Court Rejects County’s Challenge; Upholds Medical Marijuana Identification Program
The California Court of Appeals, Fourth District, ruled yesterday that the state law requiring counties to issue identification cards to authorized medical marijuana patients is constitutional and must be implemented by the counties.
The suit had been brought by the County of San Diego against San Diego NORML and the state of California, alleging the provisions included in SB 420, adopted by the legislature in 2003, were preempted by federal law and were therefore unconstitutional. San Diego NORML had been named as a defendant, because they had publicly threatened to sue the county if they refused to implement the patient identification cards.
In a unanimous 39-page decision issued by Justice Alex McDonald, the three-judge panel undertook a thorough analysis of the legal doctrine of federal preemption, finding SB 420 was not in direct conflict with federal law, and rejected the county’s challenge.
The court found that a local government entity “charged with the ministerial duty of enforcing a statute generally does not have the authority, in the absence of a judicial determination of unconstitutionality, to refuse to enforce the statute on the basis of the (entity’s) view that it is unconstitutional.”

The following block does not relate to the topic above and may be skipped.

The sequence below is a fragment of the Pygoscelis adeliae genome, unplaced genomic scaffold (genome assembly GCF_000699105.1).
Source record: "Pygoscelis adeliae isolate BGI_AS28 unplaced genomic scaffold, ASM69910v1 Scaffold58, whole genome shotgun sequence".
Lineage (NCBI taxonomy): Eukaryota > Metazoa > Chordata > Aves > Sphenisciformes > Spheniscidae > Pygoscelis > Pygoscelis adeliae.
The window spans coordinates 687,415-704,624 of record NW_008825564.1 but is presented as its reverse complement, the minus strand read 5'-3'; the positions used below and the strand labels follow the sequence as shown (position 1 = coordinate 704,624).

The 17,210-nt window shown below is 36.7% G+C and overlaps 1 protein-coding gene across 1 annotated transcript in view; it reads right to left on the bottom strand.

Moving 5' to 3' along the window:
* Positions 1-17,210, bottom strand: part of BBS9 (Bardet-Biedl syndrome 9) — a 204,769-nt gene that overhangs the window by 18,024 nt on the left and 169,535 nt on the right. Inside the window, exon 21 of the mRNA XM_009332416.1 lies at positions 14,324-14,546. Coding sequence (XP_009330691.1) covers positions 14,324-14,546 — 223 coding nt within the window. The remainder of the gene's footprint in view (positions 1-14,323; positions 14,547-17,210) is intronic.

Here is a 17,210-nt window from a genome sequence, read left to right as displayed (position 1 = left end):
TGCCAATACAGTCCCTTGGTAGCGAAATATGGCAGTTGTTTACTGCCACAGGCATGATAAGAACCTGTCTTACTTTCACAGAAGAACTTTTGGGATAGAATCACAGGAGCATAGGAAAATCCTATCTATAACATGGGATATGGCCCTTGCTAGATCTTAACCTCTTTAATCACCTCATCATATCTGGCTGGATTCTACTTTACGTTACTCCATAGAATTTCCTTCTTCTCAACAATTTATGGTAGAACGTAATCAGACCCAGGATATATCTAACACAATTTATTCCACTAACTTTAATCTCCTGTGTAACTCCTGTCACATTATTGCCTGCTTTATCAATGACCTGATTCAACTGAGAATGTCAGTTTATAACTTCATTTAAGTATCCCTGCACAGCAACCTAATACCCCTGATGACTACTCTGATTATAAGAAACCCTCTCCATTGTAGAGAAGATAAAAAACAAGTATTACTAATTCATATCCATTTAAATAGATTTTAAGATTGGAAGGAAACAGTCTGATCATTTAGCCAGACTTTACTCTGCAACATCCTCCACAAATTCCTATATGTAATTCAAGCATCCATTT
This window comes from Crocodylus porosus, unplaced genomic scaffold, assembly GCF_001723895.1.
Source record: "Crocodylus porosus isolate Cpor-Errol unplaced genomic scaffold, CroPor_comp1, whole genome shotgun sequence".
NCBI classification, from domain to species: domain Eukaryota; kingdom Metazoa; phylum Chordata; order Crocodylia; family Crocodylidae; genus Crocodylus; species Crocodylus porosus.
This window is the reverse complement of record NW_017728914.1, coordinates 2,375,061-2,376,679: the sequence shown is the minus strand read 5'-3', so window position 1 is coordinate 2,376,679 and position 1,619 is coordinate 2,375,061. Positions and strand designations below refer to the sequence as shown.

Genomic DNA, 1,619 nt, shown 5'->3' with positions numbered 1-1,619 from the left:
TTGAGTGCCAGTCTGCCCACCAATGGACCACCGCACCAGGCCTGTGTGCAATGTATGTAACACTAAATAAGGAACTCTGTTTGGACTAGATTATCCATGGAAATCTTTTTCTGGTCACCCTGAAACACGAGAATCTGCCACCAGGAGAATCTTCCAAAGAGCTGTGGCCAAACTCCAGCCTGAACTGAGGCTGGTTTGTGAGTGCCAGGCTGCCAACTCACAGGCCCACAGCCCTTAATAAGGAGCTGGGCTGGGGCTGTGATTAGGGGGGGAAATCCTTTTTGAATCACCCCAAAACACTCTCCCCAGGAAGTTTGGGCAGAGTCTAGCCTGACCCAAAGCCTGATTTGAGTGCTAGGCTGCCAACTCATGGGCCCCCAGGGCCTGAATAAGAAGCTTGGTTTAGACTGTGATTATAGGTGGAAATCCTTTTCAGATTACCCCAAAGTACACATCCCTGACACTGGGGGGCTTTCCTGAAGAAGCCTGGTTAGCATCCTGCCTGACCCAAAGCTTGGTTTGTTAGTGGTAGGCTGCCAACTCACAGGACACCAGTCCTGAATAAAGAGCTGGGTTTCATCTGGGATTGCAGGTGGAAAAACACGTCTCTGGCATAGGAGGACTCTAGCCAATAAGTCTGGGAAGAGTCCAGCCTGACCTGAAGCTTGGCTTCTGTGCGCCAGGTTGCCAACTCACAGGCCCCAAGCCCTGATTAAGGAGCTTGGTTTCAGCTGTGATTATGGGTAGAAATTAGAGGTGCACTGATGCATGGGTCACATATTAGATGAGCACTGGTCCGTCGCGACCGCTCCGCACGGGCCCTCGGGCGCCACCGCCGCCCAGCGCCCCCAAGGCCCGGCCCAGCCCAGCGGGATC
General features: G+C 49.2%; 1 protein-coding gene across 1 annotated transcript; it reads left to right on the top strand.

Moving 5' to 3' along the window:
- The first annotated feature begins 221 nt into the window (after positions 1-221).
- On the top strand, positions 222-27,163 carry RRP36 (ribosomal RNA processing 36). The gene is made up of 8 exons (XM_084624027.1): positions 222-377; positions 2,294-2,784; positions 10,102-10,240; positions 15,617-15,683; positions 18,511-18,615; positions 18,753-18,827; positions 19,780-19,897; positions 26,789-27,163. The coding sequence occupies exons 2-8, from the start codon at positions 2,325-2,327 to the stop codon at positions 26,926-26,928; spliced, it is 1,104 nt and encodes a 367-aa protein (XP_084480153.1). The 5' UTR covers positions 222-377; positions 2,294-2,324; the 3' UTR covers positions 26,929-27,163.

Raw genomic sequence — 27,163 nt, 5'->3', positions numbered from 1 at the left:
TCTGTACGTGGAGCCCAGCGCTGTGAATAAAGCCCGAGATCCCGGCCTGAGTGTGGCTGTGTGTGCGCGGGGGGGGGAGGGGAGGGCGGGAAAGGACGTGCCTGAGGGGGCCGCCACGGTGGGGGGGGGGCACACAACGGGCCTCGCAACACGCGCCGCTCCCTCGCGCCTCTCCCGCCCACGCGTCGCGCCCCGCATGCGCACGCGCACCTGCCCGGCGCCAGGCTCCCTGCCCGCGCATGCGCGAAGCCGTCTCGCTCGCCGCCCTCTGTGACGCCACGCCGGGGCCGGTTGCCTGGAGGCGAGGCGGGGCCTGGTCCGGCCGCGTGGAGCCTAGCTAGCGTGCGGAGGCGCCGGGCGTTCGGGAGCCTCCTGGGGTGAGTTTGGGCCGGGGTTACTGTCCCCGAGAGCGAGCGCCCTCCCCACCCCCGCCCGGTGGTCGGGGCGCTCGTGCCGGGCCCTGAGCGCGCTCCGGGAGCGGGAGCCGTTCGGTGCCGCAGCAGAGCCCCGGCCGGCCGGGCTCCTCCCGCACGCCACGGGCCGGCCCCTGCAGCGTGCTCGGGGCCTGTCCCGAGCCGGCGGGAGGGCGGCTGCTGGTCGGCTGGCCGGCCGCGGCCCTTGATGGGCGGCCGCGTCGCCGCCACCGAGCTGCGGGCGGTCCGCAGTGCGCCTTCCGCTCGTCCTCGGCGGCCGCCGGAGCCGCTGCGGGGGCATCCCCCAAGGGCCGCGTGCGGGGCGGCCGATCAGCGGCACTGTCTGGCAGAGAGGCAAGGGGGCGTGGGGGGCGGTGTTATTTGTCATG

The court continued, “We conclude the identification card laws do not pose a significant impediment to specific federal objectives embodied in the CSA. The purpose of the CSA is to combat recreational drug use, not to regulate a state’s medical practices. The identification card laws merely provide a mechanism allowing qualified California citizens, if they so elect, to obtain a form of identification that informs state law enforcement officers and others that they are medically exempted from the state’s criminal sanctions for marijuana possession and use. ”
The court further ruled, “Congress does not have the authority to compel the states to direct their law enforcement personnel to enforce federal laws.”
San Diego NORML is represented in this matter by Adam B. Wolfe, Esq., staff counsel with the ACLU Drug Law Reform Project out of Santa Cruz, CA. August 1, 2008